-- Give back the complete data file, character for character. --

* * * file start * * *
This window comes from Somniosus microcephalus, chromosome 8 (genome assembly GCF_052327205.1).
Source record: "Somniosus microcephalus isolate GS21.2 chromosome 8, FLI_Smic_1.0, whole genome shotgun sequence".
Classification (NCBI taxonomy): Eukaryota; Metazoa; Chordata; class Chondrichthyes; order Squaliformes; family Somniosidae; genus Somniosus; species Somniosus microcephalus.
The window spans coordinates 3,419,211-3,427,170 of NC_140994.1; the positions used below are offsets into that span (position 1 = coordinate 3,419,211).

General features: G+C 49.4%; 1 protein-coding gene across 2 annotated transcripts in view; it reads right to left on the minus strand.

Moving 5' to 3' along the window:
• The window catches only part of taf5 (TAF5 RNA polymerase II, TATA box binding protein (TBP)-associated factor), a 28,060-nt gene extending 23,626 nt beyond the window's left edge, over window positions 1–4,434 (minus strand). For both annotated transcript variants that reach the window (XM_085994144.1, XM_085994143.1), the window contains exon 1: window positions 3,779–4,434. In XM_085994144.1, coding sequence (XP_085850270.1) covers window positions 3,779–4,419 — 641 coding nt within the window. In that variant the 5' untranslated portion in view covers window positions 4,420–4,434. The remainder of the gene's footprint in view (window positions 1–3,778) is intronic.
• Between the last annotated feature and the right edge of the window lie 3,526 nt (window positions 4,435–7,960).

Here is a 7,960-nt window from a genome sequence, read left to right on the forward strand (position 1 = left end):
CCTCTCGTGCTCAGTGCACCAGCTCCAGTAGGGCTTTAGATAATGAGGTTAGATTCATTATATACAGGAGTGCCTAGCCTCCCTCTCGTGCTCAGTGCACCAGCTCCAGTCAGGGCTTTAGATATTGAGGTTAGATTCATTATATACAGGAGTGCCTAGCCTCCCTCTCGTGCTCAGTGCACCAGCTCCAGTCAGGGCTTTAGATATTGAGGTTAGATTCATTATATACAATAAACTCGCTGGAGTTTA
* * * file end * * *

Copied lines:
This window comes from Somniosus microcephalus, chromosome 8 (genome assembly GCF_052327205.1).
Source record: "Somniosus microcephalus isolate GS21.2 chromosome 8, FLI_Smic_1.0, whole genome shotgun sequence".
Classification (NCBI taxonomy): Eukaryota; Metazoa; Chordata; class Chondrichthyes; order Squaliformes; family Somniosidae; genus Somniosus; species Somniosus microcephalus.
The window spans coordinates 3,419,211-3,427,170 of NC_140994.1; the positions used below are offsets into that span (position 1 = coordinate 3,419,211).

General features: G+C 49.4%; 1 protein-coding gene across 2 annotated transcripts in view; it reads right to left on the minus strand.

Moving 5' to 3' along the window:
• The window catches only part of taf5 (TAF5 RNA polymerase II, TATA box binding protein (TBP)-associated factor), a 28,060-nt gene extending 23,626 nt beyond the window's left edge, over window positions 1–4,434 (minus strand). For both annotated transcript variants that reach the window (XM_085994144.1, XM_085994143.1), the window contains exon 1: window positions 3,779–4,434. In XM_085994144.1, coding sequence (XP_085850270.1) covers window positions 3,779–4,419 — 641 coding nt within the window. In that variant the 5' untranslated portion in view covers window positions 4,420–4,434. The remainder of the gene's footprint in view (window positions 1–3,778) is intronic.
• Between the last annotated feature and the right edge of the window lie 3,526 nt (window positions 4,435–7,960).

Here is a 7,960-nt window from a genome sequence, read left to right on the forward strand (position 1 = left end):
CCTCTCGTGCTCAGTGCACCAGCTCCAGTAGGGCTTTAGATAATGAGGTTAGATTCATTATATACAGGAGTGCCTAGCCTCCCTCTCGTGCTCAGTGCACCAGCTCCAGTCAGGGCTTTAGATATTGAGGTTAGATTCATTATATACAGGAGTGCCTAGCCTCCCTCTCGTGCTCAGTGCACCAGCTCCAGTCAGGGCTTTAGATATTGAGGTTAGATTCATTATATACAATAAACTCGCTGGAGTTTA